The accumulation of sinking fund in which \$10000 is to accumulated in
1 year if payments are made Quarterly into an account which pays 5%
compounded quarterly, for the above case Construct a sinking fund
schedule.
Solution:
𝑆
10000
𝑅 = 𝐴𝑐𝑐𝑢𝑚𝑢𝑙𝑎𝑡𝑖𝑜𝑛 𝑓𝑎𝑐𝑡𝑜𝑟 = 4.07563=2453.60
Perio
d
Initial
Interest
amoun at 1.25%
t
Quarterl Increase Final
y
in fund mount
paymen
t
1
0
0
2453.60
2453.60
2453.60
2
2453.6
0
30.67
2453.60
2483.67
4953.67
3
4953.6
7
55.50
2453.60
2509.10
7462.77
4
7462.7
7
93.28
2453.60
2546.88
10009.65
Amortization
Amortization typically refers to the process
of writing down the value of either a loan or
an intangible asset. It also refers to
the repayment of loan principal over time.
Amortization schedules are used by lenders,
such as financial institutions, to present a
loan repayment schedule based on a
specific maturity date
In business, amortization refers to spreading
payments over multiple periods. The term is
used for two separate processes:
amortization of loans and amortization of
assets
Amortization is a method of spreading the
cost of an intangible asset over a specific
period of time, which is usually the course of
its useful life. Intangible assets are nonphysical assets that are nonetheless
essential to a company, such as patents,
trademarks, and copyrights. The goal in
amortizing an asset is to match the expense
of acquiring it with the revenue it generates.
Example
Construct an amortization schedule for a one and half year loan
of \$5000 at 5% interest which is to repaid in quarterly
installments over one and half years.
Solution:
𝐴
5000
𝑅 = 𝐷𝑖𝑠𝑐𝑜𝑢𝑛𝑡 𝑓𝑎𝑐𝑡𝑜𝑟 = 5.74601=870.1690
Paymen Paymen Interest
t
t
Number amount
Reducti Principa
on to
l
principa balance
l
\$5000
1
870.169
0
62.5
807.669
4192.33
1
2
870.169
0
52.40
817.769
3374.56
2
3
870.169
0
42.18
827.989
2546.57
3
4
870.169
0
31.83
838.339
1708.23
4
Difference between depreciation and
Amortization
• The key difference between amortization and depreciation is that amortization
is used for intangible assets, while depreciation is used for tangible assets.
• Another major difference is that amortization is almost always implemented
using the straight-line method, whereas depreciation can be implemented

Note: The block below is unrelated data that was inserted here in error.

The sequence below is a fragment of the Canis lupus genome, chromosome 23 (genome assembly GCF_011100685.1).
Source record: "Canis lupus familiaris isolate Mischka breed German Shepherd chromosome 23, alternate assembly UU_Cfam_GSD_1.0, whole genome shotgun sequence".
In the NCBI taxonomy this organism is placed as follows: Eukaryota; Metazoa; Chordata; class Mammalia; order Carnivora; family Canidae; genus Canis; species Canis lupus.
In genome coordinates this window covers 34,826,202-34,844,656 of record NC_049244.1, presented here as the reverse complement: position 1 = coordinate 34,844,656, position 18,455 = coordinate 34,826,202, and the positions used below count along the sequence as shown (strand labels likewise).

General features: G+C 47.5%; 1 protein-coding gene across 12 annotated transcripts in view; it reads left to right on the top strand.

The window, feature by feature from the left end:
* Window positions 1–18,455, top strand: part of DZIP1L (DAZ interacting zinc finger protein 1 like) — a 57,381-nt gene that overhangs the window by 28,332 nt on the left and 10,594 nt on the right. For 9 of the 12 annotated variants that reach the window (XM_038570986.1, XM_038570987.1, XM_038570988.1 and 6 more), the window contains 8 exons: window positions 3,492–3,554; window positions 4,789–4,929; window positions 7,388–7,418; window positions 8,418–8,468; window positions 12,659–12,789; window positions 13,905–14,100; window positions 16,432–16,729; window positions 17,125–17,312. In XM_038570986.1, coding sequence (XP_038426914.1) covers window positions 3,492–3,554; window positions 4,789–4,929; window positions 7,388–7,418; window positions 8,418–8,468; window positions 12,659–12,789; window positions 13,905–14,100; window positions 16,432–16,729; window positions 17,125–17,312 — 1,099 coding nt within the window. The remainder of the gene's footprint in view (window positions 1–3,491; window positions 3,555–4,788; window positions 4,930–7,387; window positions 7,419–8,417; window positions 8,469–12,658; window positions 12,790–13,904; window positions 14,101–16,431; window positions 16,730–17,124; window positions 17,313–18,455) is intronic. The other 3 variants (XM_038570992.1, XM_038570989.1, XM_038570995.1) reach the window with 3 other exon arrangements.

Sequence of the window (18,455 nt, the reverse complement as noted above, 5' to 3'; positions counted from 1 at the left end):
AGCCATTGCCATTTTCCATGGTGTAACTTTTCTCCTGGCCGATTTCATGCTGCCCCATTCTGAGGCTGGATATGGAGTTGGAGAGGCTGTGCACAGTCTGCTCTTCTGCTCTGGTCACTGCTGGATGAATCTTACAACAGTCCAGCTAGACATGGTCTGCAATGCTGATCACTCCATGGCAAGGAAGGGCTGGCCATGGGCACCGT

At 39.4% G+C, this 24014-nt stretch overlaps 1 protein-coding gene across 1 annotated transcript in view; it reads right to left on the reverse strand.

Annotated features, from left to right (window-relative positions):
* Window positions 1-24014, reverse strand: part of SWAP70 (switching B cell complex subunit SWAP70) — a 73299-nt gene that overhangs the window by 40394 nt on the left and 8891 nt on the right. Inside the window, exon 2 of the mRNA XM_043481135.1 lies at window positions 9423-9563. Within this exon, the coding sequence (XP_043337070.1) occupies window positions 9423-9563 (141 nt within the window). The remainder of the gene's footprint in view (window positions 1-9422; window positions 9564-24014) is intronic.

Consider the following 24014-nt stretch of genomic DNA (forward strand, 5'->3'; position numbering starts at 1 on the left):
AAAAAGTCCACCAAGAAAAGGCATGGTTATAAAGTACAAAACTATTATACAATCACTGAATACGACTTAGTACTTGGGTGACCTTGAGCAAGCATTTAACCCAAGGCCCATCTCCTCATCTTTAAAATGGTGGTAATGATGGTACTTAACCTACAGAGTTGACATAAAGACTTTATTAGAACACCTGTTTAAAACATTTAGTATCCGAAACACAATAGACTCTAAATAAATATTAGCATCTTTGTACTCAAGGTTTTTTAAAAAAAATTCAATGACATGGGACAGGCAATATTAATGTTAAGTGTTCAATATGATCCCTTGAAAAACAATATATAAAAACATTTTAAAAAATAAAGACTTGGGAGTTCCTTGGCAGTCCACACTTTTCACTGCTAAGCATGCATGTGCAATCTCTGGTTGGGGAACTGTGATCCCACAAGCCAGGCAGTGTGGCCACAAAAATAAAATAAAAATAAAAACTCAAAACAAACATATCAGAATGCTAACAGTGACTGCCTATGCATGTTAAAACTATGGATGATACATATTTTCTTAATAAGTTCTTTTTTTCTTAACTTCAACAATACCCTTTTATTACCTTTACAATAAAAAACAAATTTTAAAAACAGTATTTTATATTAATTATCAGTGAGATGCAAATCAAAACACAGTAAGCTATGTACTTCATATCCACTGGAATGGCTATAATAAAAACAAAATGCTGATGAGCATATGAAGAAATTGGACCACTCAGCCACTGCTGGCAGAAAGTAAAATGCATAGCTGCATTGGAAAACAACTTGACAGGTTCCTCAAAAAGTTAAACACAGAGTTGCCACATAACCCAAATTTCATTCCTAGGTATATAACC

using either the straight-line or accelerated method.
• Finally, because they are intangible, amortized assets do not have a salvage
value, which is the estimated resale value of an asset at the end of its useful
life. Depreciated assets, by contrast, often have a salvage value. An asset's
salvage value must be subtracted from its cost to determine the amount in
which it can be depreciated.
Capital Budgeting
Capital budgeting is the process a business
undertakes to evaluate potential major
projects or investments. Construction of a
new plant or a big investment in an outside
venture are examples of projects that would
require capital budgeting before they are
approved or rejected.
As part of capital budgeting, a company
might assess a prospective project's lifetime
cash inflows and outflows to determine
whether the potential returns that would be
generated meet a sufficient target
benchmark. The process is also known as
investment appraisal.
Capital budgeting is a process of evaluating
investments and huge expenses in order to
obtain the best returns on investment.
Capital budgeting is a predominant function
of management. Right decisions taken can
lead the business to great heights. However,
a single wrong decision can inch the
business closer to shut down due to the
number of funds involved and the tenure of
these projects.
FEATURES OF CAPITAL BUDGETING
• It involves high risk
• Large profits are estimated
• Long time period between the initial
investments and estimated returns
Example
Which would you prefer to receive(i) \$12000 at the end of 3 years plus
\$25000 at the end of 5 years, or (ii) \$2250 at the end of each quarter
for the next 5 years.Assume that money is worth 10% annually and is
compounded quarterly.
Solution:
The present value of \$ 12000 , 3 years from now is
𝑆
12000
12000
𝐴 = (1:𝑖)𝑛=(1.025)12 = 1.34489=8922.66(n=3X4=12; i=0.10/4=0.025)
The present value of \$25000, 5 years from now is
𝑆
25000
25000
𝐴 = (1:𝑖)𝑛=(1.025)20 = 1.63862=15256.74(n=3X4=12; i=0.10/4=0.025)
The total present value under option(i) is \$24179.4004
Under option (ii) the present value of \$2250 per quarter for 5 years is
A=Rxdiscount factor=\$2250X15.58916=\$35075.61
Option (ii) is preferale, since the present value of the money is larger.
Thank You